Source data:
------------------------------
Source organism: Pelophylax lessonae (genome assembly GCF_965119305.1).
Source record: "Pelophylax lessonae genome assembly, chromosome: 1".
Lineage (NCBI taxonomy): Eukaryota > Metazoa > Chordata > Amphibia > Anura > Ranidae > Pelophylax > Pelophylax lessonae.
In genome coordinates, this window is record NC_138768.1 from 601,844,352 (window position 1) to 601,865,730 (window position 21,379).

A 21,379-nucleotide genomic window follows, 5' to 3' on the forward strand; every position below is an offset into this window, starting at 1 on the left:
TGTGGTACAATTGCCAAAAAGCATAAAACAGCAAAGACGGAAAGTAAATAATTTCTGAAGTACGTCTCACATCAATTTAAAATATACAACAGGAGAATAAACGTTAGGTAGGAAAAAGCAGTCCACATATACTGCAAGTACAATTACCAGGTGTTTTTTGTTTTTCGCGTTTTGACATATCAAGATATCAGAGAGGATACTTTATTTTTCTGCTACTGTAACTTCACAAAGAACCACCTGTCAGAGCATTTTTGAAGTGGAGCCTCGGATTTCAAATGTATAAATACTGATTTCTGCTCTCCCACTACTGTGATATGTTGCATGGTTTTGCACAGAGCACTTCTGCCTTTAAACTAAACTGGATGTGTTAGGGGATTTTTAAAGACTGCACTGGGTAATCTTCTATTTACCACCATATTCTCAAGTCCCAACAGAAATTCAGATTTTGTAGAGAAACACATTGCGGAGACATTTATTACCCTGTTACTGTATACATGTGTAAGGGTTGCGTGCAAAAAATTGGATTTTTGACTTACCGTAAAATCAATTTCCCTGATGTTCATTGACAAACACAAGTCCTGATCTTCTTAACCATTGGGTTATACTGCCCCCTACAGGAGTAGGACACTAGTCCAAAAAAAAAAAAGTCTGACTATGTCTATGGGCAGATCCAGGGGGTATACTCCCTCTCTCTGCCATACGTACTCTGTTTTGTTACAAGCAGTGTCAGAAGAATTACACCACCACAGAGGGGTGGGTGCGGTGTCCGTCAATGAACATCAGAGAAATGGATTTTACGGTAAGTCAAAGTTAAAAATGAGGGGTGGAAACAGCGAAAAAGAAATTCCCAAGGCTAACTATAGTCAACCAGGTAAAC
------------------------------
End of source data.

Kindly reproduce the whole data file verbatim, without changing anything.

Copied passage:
Source organism: Pelophylax lessonae (genome assembly GCF_965119305.1).
Source record: "Pelophylax lessonae genome assembly, chromosome: 1".
Lineage (NCBI taxonomy): Eukaryota > Metazoa > Chordata > Amphibia > Anura > Ranidae > Pelophylax > Pelophylax lessonae.
In genome coordinates, this window is record NC_138768.1 from 601,844,352 (window position 1) to 601,865,730 (window position 21,379).

A 21,379-nucleotide genomic window follows, 5' to 3' on the forward strand; every position below is an offset into this window, starting at 1 on the left:
TGTGGTACAATTGCCAAAAAGCATAAAACAGCAAAGACGGAAAGTAAATAATTTCTGAAGTACGTCTCACATCAATTTAAAATATACAACAGGAGAATAAACGTTAGGTAGGAAAAAGCAGTCCACATATACTGCAAGTACAATTACCAGGTGTTTTTTGTTTTTCGCGTTTTGACATATCAAGATATCAGAGAGGATACTTTATTTTTCTGCTACTGTAACTTCACAAAGAACCACCTGTCAGAGCATTTTTGAAGTGGAGCCTCGGATTTCAAATGTATAAATACTGATTTCTGCTCTCCCACTACTGTGATATGTTGCATGGTTTTGCACAGAGCACTTCTGCCTTTAAACTAAACTGGATGTGTTAGGGGATTTTTAAAGACTGCACTGGGTAATCTTCTATTTACCACCATATTCTCAAGTCCCAACAGAAATTCAGATTTTGTAGAGAAACACATTGCGGAGACATTTATTACCCTGTTACTGTATACATGTGTAAGGGTTGCGTGCAAAAAATTGGATTTTTGACTTACCGTAAAATCAATTTCCCTGATGTTCATTGACAAACACAAGTCCTGATCTTCTTAACCATTGGGTTATACTGCCCCCTACAGGAGTAGGACACTAGTCCAAAAAAAAAAAAGTCTGACTATGTCTATGGGCAGATCCAGGGGGTATACTCCCTCTCTCTGCCATACGTACTCTGTTTTGTTACAAGCAGTGTCAGAAGAATTACACCACCACAGAGGGGTGGGTGCGGTGTCCGTCAATGAACATCAGAGAAATGGATTTTACGGTAAGTCAAAGTTAAAAATGAGGGGTGGAAACAGCGAAAAAGAAATTCCCAAGGCTAACTATAGTCAACCAGGTAAAC